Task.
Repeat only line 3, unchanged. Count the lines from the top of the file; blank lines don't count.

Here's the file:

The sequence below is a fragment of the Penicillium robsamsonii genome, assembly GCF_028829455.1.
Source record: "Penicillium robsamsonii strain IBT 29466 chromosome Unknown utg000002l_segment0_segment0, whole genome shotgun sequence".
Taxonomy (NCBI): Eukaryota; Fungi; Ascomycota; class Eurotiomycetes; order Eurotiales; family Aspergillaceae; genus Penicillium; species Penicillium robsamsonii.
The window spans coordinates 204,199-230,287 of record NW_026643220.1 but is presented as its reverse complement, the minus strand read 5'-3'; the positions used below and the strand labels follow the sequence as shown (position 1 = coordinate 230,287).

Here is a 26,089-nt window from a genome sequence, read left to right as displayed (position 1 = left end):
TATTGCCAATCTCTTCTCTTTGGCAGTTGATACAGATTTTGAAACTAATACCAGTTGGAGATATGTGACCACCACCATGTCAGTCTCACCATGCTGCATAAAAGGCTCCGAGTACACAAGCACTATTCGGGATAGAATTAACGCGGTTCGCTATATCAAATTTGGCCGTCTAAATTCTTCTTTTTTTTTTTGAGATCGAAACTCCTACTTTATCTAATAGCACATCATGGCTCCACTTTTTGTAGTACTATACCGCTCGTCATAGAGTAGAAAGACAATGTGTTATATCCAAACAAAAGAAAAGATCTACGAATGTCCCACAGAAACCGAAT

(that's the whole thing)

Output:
Taxonomy (NCBI): Eukaryota; Fungi; Ascomycota; class Eurotiomycetes; order Eurotiales; family Aspergillaceae; genus Penicillium; species Penicillium robsamsonii.